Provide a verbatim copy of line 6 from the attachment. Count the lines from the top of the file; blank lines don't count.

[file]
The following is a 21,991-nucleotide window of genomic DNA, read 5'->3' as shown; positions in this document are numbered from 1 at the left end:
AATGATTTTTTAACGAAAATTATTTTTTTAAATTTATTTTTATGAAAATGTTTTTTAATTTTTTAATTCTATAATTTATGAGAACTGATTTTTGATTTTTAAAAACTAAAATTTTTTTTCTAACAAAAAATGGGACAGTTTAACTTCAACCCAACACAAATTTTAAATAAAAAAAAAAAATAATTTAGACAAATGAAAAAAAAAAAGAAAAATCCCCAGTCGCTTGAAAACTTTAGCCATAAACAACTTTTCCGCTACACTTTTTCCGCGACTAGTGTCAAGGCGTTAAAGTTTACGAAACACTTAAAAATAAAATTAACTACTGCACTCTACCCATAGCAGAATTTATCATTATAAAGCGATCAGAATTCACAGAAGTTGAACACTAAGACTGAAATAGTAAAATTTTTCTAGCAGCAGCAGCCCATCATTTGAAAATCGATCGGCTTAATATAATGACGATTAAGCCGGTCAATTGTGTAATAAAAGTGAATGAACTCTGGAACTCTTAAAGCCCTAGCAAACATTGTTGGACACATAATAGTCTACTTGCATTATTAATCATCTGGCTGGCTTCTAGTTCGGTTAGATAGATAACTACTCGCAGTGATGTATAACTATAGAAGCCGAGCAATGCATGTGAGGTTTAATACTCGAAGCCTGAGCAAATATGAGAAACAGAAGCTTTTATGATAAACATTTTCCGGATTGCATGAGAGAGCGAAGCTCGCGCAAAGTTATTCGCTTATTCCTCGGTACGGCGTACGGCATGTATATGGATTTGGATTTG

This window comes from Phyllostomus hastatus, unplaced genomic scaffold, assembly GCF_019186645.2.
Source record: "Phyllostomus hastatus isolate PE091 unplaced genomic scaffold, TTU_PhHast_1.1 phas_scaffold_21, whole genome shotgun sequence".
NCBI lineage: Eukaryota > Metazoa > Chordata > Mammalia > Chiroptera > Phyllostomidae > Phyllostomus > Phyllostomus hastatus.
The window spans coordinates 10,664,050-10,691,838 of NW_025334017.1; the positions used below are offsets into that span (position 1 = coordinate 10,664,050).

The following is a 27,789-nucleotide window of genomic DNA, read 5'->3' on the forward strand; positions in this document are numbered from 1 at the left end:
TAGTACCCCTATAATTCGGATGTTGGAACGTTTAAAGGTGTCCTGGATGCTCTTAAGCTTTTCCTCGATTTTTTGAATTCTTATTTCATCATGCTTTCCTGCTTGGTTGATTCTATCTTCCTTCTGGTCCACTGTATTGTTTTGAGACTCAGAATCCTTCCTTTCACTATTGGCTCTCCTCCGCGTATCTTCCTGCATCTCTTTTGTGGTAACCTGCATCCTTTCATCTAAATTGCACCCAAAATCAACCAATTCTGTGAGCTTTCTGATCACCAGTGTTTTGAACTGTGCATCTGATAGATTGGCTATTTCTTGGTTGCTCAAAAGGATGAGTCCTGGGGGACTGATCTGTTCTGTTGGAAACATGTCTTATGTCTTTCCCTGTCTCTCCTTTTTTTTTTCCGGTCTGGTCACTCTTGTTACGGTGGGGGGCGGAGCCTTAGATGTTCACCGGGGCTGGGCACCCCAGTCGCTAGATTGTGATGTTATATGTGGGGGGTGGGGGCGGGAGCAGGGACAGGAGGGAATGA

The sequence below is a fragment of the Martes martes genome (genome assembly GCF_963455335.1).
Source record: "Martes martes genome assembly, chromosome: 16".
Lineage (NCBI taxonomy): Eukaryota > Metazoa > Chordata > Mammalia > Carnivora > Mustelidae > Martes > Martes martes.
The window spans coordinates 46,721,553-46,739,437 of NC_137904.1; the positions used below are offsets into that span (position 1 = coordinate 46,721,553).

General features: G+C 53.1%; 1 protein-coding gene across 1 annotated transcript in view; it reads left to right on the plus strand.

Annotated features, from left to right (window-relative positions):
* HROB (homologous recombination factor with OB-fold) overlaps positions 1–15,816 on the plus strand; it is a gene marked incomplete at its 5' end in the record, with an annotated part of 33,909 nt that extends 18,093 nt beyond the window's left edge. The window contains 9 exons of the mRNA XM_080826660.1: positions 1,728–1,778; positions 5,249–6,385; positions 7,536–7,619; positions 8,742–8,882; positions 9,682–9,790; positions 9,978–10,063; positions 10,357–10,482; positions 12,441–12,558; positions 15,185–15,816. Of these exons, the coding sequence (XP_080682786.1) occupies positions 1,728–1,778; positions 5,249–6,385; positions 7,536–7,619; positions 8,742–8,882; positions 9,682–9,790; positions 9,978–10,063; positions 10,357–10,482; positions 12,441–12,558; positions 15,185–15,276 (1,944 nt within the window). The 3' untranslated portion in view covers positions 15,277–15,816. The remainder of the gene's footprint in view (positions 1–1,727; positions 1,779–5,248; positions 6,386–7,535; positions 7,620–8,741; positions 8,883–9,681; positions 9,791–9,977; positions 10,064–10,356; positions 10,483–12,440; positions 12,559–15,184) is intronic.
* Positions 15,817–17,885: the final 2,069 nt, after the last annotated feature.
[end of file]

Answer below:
The window spans coordinates 10,664,050-10,691,838 of NW_025334017.1; the positions used below are offsets into that span (position 1 = coordinate 10,664,050).